Published: Fri, February 21, 2020
Sport | By Kayla Schwartz

Ted Kravitz's guide to Mercedes' big F1 innovation — DAS explained

Ted Kravitz's guide to Mercedes' big F1 innovation — DAS explained

According to the Mercedes tech guru, the innovation "introduces an extra dimension for steering which we hope will be useful", but he avoided elaborating on its potential benefits.

The Mercedes system allows the driver to alter the "toe angle" of the front wheels - their angle in relation to the longitudinal axis of the vehicle - while he is driving. A time that was only 0.3 seconds off his pole position time in Barcelona last year, and quicker than teammates Lewis Hamilton's P2 time of 1:16.040 last year.

Hamilton would welcome the decision to use the new steering system throughout this season, as he aims to retain his world championship.

While the FIA is understood to have been happy with the concept's legality this year, it is unclear whether the change was a direct move in response to Mercedes, with the regulations published last October.

Article 10.5.2 of the 2021 year's technical regulations reads: "The re-alignment of the steered wheels, as defined by the position of the inboard attachment of the relevant suspensions members that remain a fixed distance from each other, must be uniquely defined by a monotonic function of the rotational position of a single steering wheel".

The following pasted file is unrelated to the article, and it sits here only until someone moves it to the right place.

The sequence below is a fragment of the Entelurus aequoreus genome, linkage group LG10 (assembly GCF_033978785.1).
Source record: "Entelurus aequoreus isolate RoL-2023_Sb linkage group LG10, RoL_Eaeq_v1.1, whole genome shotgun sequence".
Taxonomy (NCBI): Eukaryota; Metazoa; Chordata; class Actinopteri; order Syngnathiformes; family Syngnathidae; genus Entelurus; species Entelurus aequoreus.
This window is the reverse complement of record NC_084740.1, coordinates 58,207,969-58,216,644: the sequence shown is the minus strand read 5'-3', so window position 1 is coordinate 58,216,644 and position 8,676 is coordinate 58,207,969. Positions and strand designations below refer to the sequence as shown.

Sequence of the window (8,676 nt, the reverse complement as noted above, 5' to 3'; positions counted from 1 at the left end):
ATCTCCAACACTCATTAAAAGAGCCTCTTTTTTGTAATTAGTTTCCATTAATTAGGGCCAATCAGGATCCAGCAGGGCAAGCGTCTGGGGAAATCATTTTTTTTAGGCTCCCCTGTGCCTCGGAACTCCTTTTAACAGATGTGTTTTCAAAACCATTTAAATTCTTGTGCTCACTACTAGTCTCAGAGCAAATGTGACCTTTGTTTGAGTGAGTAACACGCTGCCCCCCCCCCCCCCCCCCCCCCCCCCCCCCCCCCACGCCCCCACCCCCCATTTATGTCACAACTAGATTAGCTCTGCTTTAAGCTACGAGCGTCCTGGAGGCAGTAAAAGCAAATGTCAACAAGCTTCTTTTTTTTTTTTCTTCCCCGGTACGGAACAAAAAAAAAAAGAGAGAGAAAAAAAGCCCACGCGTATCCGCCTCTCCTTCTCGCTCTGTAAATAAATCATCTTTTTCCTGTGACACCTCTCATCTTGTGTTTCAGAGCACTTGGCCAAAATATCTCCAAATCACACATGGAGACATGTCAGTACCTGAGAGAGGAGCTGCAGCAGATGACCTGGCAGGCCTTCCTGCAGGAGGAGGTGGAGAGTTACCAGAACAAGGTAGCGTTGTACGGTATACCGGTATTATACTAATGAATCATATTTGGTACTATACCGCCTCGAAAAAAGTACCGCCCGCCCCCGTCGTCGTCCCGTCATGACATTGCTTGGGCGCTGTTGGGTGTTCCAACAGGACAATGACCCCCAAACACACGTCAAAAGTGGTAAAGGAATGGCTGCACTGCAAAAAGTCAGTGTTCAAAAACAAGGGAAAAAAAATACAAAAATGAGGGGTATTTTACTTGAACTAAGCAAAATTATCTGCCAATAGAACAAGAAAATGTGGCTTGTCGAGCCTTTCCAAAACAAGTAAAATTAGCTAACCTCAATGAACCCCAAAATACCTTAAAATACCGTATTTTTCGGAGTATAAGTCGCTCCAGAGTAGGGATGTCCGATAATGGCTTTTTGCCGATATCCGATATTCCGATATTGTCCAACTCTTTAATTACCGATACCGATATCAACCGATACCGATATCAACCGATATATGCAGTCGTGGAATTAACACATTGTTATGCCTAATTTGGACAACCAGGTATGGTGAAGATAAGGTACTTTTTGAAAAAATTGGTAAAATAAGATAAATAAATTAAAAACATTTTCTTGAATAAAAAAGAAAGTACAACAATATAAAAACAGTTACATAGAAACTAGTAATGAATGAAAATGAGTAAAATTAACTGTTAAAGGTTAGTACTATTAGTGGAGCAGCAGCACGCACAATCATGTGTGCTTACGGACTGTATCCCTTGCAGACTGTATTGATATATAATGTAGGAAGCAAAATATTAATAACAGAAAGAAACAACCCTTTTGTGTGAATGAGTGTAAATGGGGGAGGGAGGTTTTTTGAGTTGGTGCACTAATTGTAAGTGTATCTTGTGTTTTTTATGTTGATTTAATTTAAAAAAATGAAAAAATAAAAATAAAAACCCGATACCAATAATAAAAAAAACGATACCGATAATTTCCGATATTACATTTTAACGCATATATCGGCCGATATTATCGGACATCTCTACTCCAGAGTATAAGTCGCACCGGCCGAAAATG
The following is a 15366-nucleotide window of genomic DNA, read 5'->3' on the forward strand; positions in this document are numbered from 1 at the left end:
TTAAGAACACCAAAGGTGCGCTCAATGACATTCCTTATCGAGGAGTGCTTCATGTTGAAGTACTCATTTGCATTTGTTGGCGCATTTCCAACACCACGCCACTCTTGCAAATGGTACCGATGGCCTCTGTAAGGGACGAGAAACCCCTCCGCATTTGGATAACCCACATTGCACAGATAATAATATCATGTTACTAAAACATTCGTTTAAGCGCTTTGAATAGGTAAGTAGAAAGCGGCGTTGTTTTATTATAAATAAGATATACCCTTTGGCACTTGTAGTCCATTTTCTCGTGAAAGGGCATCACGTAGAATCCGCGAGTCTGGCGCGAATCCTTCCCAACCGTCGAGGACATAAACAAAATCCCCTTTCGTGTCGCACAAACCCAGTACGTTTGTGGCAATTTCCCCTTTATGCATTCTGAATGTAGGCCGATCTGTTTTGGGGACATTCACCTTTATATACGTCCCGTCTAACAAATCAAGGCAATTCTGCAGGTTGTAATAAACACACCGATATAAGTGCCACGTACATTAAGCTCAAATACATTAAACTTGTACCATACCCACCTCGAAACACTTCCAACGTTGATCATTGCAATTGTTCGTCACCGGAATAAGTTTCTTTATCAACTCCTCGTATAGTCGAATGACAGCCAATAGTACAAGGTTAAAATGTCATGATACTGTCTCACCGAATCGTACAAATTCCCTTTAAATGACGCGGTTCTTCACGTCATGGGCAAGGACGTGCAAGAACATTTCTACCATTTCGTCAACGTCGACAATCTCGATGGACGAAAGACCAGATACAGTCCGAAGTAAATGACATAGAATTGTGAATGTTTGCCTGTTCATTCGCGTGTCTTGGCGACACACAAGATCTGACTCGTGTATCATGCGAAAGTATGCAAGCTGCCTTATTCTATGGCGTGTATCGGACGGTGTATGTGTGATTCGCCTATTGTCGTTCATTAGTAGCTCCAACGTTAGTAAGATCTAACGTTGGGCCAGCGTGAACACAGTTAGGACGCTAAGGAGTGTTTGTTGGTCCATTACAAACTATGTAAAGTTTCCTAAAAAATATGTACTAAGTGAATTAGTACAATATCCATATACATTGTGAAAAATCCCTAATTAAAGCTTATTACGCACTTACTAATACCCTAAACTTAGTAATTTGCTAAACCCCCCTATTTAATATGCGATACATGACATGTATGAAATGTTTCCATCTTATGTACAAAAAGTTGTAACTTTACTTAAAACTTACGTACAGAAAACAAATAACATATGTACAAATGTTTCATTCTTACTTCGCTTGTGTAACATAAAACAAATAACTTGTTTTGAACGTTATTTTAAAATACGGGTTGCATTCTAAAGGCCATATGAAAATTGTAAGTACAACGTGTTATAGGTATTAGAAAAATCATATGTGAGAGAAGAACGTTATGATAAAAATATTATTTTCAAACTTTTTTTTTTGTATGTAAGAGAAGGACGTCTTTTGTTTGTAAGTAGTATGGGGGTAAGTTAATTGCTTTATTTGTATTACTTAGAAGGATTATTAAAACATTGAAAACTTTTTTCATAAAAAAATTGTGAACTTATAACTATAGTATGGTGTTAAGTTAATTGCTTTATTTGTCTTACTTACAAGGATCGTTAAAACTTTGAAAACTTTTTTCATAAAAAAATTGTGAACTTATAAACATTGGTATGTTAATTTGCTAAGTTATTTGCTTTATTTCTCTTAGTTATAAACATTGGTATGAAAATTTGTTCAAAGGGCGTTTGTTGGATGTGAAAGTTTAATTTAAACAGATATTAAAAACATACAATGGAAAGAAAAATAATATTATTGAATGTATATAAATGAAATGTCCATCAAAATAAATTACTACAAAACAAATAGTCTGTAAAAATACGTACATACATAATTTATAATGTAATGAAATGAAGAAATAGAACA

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Masi said: "We will see what teams can come up with within those boundaries of what the regulations are written for in 2021". Former F1 driver Jolyon Palmer explained the system in a video you can watch on YouTube.

This is allowed under the 2020 rules because the relevant clause says only: "The front wheels are adjusted exclusively by the steering and under the full control of the driver". Closer analysis of onboard footage showed the angle of the front wheels - known as toe - changing with the movement of the wheel.

It was a worrying morning for Ferrari, meanwhile, with Sebastian Vettel stopping out on track with an apparent issue on his SF1000, with Ferrari confirming that in a tweet that the power unit would be sent back to Maranello and a new one fitted for the afternoon session. "But if it's faster and there's no concern, you go for the faster option".

Hamilton then pushed the wheel forward before cornering to improve the car's set-up. A bit more like a plane.

"I don't know if it works, I guess there is quite a lot of work to bring it to the track it is probably not as easy as it looks for the driver to work with it. I imagine it's not that familiar in the vehicle but you can get used to a lot of things".

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